This proposal brings the two teams together to exchange ideas and to work on the development of a low-cost, efficient tool to provide the most complete and detailed graph theoretical analysis of white matter brain networks to date.
For centuries it was thought that particular brain functions were served by distinct, tightly circumscribed regions of the cortex. However, this 'localizationist' model is now considered ersatz and a 'connectionist' model, which considers the brain as a distributed network of interconnected areas, has become widely adopted. In analogy to a road network, if the grey matter acts as the service stations, then the white matter forms the motorways connecting them.
A complete understanding of brain thus involves studying not just the function of grey matter with methods like fMRI, but also the white matter networks. Diffusion MRI tractography is a method that allows white matter pathways to be reconstructed non-invasively. Recently, tractography results have been subjected to graph theory analysis (GTA) - a mathematical technique which allows attributes of the brain networks (such as its 'efficiency') to be quantified. Studies have found differences exist in these metrics in a range of disorders and that they correlate with measures of normal cognition such as intelligence. While GTA is already providing new insights into the brain, we firmly believe that there are vast improvements to be made. Current GTA approaches largely treat all connections between networks nodes equally ('binary', either there is a connection = 1 or no connection = 0), or use naïve weightings to define a 'strong' or 'weak' connection. This is the first severe limitation and ignores recent developments in quantitative MRI techniques. Over the last 15 years, we have developed methods to quantify specific aspects of the make-up of the white matter, such as the diameter and density of the axonal bundles, and the amount of insulation, called myelin.
We wish to explore how combining these more tissue-specific metrics into GTA will enhance our understanding of how the brain is wired-up. However, there is huge overhead in terms of computational requirements, which means that on a standard PC, processing times are prohibitive – and the number of questions that researchers can ask of the data is necessarily constrained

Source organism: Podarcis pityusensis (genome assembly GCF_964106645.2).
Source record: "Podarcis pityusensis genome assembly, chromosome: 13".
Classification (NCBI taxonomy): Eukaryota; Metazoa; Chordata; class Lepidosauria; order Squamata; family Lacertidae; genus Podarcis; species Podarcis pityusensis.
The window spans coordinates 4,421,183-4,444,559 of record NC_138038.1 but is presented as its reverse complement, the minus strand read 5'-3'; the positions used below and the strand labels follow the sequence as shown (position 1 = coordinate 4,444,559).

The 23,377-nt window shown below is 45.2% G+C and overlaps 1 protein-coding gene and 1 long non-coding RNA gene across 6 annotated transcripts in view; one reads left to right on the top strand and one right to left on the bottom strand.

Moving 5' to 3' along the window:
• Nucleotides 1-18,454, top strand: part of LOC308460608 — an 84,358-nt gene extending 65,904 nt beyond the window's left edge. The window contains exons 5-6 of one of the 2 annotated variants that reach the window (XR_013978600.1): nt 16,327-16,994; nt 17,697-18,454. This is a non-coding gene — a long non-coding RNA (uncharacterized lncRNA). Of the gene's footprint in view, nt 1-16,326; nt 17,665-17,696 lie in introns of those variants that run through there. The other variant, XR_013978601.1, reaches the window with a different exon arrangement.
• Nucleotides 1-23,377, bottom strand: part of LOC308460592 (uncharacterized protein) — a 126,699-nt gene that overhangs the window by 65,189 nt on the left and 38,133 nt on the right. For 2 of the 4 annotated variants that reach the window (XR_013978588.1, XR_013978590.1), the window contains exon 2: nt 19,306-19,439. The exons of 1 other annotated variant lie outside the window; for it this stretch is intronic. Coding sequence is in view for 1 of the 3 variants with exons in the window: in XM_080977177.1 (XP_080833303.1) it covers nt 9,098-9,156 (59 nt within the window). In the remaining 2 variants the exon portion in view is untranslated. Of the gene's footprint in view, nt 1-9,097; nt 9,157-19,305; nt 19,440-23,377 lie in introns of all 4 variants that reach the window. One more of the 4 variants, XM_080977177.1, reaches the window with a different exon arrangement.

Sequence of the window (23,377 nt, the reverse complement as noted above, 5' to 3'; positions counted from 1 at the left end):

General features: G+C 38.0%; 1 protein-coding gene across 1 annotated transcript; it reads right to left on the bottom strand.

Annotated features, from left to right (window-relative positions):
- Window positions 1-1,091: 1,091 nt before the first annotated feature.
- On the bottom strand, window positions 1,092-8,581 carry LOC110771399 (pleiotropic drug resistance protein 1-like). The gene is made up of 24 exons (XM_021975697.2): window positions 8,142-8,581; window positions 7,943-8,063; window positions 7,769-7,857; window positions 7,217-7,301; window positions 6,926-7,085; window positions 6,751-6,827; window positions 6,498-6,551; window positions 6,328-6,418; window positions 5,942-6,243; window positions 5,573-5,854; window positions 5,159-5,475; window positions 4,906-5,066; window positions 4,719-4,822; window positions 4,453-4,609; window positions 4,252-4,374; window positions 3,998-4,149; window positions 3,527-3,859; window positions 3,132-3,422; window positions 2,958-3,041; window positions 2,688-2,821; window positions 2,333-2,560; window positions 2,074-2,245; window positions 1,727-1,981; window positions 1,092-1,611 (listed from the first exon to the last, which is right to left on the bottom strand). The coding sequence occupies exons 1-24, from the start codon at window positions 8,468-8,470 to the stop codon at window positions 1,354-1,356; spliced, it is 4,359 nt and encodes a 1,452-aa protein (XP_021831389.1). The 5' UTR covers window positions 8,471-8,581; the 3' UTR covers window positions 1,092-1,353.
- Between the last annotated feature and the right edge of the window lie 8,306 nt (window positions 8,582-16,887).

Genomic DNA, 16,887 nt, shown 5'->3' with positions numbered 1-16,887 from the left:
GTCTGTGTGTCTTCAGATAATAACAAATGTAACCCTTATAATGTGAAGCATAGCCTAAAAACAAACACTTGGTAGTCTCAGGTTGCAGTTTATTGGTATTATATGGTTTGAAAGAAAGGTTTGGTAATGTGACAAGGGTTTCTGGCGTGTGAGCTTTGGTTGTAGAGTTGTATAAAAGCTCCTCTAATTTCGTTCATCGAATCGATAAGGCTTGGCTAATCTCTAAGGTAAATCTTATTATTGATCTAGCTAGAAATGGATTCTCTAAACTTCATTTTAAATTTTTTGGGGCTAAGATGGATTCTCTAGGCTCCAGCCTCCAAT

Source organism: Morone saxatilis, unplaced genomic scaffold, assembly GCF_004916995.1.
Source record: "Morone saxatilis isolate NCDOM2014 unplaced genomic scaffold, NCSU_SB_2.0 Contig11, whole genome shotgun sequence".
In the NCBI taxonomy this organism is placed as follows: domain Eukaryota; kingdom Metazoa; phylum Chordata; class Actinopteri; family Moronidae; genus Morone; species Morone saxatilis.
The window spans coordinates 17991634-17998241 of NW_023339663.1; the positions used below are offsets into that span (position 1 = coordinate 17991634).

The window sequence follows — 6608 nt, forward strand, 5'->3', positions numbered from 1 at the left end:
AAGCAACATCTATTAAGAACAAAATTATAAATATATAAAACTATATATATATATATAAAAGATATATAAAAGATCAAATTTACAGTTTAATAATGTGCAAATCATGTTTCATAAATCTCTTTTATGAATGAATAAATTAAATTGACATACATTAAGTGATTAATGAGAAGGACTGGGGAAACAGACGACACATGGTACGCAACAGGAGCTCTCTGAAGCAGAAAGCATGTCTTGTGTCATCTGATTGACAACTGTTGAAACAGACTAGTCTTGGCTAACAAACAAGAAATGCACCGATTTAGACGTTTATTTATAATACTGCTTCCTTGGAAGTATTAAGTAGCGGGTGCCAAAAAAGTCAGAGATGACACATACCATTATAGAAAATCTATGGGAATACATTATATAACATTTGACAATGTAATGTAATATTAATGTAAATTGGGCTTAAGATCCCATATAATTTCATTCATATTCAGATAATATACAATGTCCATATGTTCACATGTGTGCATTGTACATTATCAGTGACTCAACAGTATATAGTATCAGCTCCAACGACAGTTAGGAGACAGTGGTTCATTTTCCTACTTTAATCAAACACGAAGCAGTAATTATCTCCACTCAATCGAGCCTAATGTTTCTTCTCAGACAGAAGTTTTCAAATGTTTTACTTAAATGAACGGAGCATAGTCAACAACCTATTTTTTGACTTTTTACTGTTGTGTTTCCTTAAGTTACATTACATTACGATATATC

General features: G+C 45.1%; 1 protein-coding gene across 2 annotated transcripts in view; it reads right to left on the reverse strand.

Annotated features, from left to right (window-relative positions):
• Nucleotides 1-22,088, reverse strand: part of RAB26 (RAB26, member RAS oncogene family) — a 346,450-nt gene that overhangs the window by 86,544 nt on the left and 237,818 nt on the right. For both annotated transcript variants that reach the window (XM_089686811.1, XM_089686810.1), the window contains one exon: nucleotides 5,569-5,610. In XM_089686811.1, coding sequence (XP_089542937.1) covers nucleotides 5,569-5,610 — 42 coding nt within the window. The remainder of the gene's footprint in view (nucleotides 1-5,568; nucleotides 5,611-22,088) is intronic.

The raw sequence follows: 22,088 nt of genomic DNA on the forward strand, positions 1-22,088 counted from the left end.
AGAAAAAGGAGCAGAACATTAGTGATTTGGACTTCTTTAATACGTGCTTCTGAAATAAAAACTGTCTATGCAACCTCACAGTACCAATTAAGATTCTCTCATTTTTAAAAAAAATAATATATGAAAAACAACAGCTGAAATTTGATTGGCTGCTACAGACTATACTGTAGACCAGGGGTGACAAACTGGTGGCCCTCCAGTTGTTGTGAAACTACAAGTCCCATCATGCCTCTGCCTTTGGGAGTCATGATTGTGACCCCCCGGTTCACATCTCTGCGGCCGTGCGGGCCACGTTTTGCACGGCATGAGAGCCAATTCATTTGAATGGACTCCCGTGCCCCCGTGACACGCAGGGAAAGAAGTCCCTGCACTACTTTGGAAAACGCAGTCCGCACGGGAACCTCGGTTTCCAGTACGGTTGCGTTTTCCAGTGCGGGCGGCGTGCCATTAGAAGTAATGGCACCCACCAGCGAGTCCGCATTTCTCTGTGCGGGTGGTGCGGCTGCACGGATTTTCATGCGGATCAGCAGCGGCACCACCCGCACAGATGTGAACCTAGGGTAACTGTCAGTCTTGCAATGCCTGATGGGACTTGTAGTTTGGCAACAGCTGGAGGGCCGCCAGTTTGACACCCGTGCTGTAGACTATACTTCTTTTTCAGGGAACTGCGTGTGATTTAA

We will address this second limitation by capitalizing on rapid developments in computer hardware (largely driven by the computer gaming industry), to accelerate GTA. Rather than operate on the central processing unit (CPU), we will exploit the enhanced power of the graphical processing unit (GPU), to significantly accelerate processing time and facilitate network analyses on a much larger scale than previously possible
Why have we chosen to work in this area? The brain is the last frontier in neuroscience and understanding its function, what goes wrong in disease, and even what underpins individual differences in our abilities to perform different tasks, has to be one of the most fascinating puzzles of all time. The proposed work is particularly exciting as it has the potential to open new vistas on the brain – and to explore, quite literally, how we are 'wired up'
Brain disorders present a huge burden to society and our proposal will add a vital tool in the war on mental health. We can study the influence of genes on brain networks and perhaps gain insight into the heritability of certain psychological/psychiatric disorders. Our method should enable more complete characterization of the impact of interventions (e.g. pharmacological / physiotherapy/ rehabilitation strategies), and in turn, may help to refine them to improve patient treatment.